raamakoti
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Re: Two Issues for New Investor

Post by raamakoti » Tue Aug 29, 2017 7:20 pm

OP - read books by Peter Lynch
Read Berkshire Hathaway letters to share holders

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Re: Two Issues for New Investor

Post by LadyGeek » Tue Aug 29, 2017 9:39 pm

This thread is now in the Investing - Help with Personal Investments forum (portfolio help).
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buccimane
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Re: Two Issues for New Investor

Post by buccimane » Wed Aug 30, 2017 7:31 am

financeidiot wrote:
Tue Aug 29, 2017 2:07 pm
Depending on what you find you'll see how good your financial "advisor" has been for your mother and grandmother in helping them set up this account. It'll all work out. :sharebeer
Ok, so what I found out is that it is in fact a Roth IRA. My mother is the custodian, and there is now ~16,000 in it. I called John Hancock to take the necessary steps to remove my mother as custodian. Once this is complete I am a little nervous about the next steps..
cas wrote:
Tue Aug 29, 2017 12:42 pm
What you having been describing so far makes it sound like some rather unpleasant IRS penalties and paperwork may be entering the picture.
No one remembers how the $ was put into the Roth IRA, and I am not currently in contact with the financial adviser who set it up. Will I be safe to move it into my Vanguard account?
A man convinced against his will is of the same opinion still

financeidiot
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Re: Two Issues for New Investor

Post by financeidiot » Wed Aug 30, 2017 9:06 am

The question is if the money should be in a Roth IRA account or a taxable brokerage account. Wait to do the transfer until you know if the funds qualify to be in a Roth IRA in the first place, otherwise you'll just create more work for yourself.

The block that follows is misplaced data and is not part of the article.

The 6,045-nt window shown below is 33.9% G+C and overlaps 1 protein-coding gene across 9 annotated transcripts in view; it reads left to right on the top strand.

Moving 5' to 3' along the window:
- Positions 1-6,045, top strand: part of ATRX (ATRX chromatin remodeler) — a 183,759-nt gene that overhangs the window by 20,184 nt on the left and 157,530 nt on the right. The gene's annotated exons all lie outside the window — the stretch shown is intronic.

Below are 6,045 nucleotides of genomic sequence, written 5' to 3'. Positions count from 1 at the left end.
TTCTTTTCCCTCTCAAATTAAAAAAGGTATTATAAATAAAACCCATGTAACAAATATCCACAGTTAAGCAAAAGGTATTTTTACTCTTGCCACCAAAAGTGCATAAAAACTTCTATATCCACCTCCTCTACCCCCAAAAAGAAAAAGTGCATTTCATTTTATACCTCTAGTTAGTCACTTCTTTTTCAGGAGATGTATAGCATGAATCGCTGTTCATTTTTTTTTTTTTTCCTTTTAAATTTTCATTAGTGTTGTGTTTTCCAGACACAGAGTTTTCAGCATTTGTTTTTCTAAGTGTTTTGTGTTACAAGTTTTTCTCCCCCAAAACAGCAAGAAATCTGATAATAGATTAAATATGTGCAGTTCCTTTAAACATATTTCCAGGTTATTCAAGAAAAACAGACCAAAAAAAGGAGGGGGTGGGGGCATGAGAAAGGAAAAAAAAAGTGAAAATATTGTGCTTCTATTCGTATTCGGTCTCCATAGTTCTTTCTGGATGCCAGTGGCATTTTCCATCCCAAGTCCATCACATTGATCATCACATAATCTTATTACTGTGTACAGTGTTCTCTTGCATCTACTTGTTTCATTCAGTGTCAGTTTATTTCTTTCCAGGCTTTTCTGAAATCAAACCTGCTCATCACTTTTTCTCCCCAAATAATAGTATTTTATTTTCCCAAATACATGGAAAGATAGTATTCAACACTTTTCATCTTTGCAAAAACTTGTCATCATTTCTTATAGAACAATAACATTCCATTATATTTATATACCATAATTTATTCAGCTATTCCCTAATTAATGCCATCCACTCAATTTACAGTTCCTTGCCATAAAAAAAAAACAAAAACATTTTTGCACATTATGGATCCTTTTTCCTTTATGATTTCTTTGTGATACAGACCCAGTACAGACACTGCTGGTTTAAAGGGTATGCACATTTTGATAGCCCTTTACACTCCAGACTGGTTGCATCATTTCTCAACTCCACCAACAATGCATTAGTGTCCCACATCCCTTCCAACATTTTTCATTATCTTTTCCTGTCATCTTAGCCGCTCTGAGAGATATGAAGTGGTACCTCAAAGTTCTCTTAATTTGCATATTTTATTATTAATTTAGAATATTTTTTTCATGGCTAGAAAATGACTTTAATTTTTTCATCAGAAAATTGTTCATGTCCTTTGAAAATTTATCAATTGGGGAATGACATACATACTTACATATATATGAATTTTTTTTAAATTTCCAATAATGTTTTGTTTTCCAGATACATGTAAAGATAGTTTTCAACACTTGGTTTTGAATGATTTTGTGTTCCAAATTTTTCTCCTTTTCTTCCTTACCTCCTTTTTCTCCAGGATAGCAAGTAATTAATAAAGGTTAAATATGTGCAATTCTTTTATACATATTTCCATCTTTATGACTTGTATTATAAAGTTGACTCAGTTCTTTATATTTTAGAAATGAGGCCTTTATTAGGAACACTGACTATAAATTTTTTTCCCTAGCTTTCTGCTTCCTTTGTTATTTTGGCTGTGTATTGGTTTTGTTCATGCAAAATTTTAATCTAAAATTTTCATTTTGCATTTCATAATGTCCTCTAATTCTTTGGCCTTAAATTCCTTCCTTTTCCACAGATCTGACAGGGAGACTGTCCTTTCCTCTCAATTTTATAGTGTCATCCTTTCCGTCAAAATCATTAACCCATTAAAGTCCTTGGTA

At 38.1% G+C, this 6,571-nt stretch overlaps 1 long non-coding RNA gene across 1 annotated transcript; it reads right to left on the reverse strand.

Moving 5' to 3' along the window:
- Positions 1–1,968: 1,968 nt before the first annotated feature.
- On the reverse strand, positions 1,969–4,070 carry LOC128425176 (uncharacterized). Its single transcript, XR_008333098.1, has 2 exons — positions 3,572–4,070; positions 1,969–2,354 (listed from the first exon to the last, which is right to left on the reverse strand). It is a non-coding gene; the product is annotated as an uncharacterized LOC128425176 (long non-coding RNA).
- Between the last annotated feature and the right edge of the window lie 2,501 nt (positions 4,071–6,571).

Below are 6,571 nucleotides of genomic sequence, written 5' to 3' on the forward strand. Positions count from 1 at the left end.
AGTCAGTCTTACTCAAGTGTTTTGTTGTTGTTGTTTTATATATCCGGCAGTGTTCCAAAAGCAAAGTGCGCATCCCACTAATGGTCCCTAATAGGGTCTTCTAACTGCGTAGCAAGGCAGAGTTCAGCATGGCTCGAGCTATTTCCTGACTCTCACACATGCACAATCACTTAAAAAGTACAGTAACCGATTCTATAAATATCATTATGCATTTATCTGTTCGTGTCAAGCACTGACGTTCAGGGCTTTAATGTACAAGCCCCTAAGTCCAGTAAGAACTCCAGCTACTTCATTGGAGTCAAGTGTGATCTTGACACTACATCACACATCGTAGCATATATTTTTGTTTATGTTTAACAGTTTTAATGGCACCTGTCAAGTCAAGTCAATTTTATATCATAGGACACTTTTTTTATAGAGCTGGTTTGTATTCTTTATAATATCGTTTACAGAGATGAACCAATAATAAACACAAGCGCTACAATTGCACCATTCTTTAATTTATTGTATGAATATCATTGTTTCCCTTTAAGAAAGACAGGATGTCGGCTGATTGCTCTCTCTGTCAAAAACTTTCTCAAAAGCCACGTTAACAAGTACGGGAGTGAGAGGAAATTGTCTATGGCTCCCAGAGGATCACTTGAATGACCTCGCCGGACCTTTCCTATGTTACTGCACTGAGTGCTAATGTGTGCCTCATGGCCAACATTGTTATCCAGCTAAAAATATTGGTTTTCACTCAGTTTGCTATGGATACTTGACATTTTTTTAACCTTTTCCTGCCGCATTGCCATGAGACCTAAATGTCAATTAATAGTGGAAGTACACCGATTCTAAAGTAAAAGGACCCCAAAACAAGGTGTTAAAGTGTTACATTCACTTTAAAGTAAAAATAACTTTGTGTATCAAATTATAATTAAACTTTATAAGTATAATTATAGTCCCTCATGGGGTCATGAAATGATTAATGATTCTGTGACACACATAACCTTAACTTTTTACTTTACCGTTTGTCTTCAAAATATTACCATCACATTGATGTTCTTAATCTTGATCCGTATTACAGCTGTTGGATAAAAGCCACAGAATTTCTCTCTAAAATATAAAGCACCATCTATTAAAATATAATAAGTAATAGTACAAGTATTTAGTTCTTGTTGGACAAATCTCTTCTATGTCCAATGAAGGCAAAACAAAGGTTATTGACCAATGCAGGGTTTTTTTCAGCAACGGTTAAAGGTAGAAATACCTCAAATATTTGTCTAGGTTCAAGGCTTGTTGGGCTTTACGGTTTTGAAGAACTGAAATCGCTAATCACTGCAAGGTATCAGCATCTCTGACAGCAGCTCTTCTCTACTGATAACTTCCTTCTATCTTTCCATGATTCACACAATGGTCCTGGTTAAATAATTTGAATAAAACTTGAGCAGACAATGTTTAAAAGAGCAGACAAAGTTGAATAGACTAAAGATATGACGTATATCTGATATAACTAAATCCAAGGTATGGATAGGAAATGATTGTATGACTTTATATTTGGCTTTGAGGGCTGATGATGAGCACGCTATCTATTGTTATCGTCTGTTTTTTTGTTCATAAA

There should be records of transactions and deposits into the Roth IRA account on John Hancock's website in the account's transaction history. Your mother should be able to access them or you should be able to access them once you have control of the account. If the John Hancock website is not helpful, you should contact the financial advisor who helped set it up and see if you can get any records from of these transaction from your grandmother/parents. Try to get anything regarding why this account was set up the way it was in writing.

Next, compare the deposits against your earned income for the years in which it was deposited (this is based on your annual tax filings). If you don't have those handy, the Social Security Website (ssa.gov/myaccount) keeps a record of your taxable income earned each year based on tax returns filed under your social security number. You can use this to determine how much money you should have been able to contribute each year. If a deposit was made in a year you had no taxable income, or a year in which the deposit was greater than your taxable income, you will owe penalties on that amount.

If you have ineligible contributions (it sounds like you will) read this guide on rectifying them (http://www.rothira.com/penalties-inelig ... s-roth-ira). However, it may make sense to get professional help for a fee to get this right. You're going to owe a 6% penalty to the IRS on the ineligible contributions for each year they are left in the Roth IRA. I believe (but am not sure) that you may also pay a 10% early withdrawal penalty when you withdraw the early contributions. You may be able to recharacterize some ineligible contributions as contributions for this year and only pay the 6% annual penalty instead of the additional withdrawal penalty. You could be losing a lot of the money in your account, but keep in mind those funds weren't supposed to be there anyway and your returns are inflated by preferential tax treatment you were ineligible for.